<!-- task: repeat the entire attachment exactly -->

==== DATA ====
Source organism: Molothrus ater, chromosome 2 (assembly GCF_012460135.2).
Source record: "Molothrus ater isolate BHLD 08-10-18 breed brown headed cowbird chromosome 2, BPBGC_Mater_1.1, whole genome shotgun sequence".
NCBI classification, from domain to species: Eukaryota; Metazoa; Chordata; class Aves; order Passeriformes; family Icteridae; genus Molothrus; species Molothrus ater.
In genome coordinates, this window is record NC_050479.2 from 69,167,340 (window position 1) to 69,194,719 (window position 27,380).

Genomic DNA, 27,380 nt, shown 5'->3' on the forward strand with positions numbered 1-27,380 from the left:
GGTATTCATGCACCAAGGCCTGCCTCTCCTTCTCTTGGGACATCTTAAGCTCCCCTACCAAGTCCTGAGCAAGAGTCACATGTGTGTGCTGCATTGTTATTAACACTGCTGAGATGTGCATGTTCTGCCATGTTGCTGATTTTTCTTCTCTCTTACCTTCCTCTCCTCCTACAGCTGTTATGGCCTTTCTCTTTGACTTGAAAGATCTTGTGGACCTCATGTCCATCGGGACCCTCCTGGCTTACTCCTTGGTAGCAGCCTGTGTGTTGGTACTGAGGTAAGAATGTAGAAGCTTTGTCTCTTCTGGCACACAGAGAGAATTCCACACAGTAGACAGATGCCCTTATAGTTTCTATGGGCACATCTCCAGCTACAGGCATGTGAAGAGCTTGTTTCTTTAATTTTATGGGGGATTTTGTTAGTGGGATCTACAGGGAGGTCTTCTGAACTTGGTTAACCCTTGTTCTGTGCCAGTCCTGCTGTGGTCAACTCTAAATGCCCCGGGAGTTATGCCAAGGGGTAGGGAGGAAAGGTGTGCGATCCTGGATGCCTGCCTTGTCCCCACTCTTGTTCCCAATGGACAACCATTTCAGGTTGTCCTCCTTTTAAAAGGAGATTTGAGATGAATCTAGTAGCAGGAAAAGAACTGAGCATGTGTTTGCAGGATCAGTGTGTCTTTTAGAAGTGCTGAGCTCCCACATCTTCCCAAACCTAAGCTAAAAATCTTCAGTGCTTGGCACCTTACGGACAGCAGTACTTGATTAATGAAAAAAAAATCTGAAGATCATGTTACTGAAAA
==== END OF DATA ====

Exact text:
Source organism: Molothrus ater, chromosome 2 (assembly GCF_012460135.2).
Source record: "Molothrus ater isolate BHLD 08-10-18 breed brown headed cowbird chromosome 2, BPBGC_Mater_1.1, whole genome shotgun sequence".
NCBI classification, from domain to species: Eukaryota; Metazoa; Chordata; class Aves; order Passeriformes; family Icteridae; genus Molothrus; species Molothrus ater.
In genome coordinates, this window is record NC_050479.2 from 69,167,340 (window position 1) to 69,194,719 (window position 27,380).

Genomic DNA, 27,380 nt, shown 5'->3' on the forward strand with positions numbered 1-27,380 from the left:
GGTATTCATGCACCAAGGCCTGCCTCTCCTTCTCTTGGGACATCTTAAGCTCCCCTACCAAGTCCTGAGCAAGAGTCACATGTGTGTGCTGCATTGTTATTAACACTGCTGAGATGTGCATGTTCTGCCATGTTGCTGATTTTTCTTCTCTCTTACCTTCCTCTCCTCCTACAGCTGTTATGGCCTTTCTCTTTGACTTGAAAGATCTTGTGGACCTCATGTCCATCGGGACCCTCCTGGCTTACTCCTTGGTAGCAGCCTGTGTGTTGGTACTGAGGTAAGAATGTAGAAGCTTTGTCTCTTCTGGCACACAGAGAGAATTCCACACAGTAGACAGATGCCCTTATAGTTTCTATGGGCACATCTCCAGCTACAGGCATGTGAAGAGCTTGTTTCTTTAATTTTATGGGGGATTTTGTTAGTGGGATCTACAGGGAGGTCTTCTGAACTTGGTTAACCCTTGTTCTGTGCCAGTCCTGCTGTGGTCAACTCTAAATGCCCCGGGAGTTATGCCAAGGGGTAGGGAGGAAAGGTGTGCGATCCTGGATGCCTGCCTTGTCCCCACTCTTGTTCCCAATGGACAACCATTTCAGGTTGTCCTCCTTTTAAAAGGAGATTTGAGATGAATCTAGTAGCAGGAAAAGAACTGAGCATGTGTTTGCAGGATCAGTGTGTCTTTTAGAAGTGCTGAGCTCCCACATCTTCCCAAACCTAAGCTAAAAATCTTCAGTGCTTGGCACCTTACGGACAGCAGTACTTGATTAATGAAAAAAAAATCTGAAGATCATGTTACTGAAAA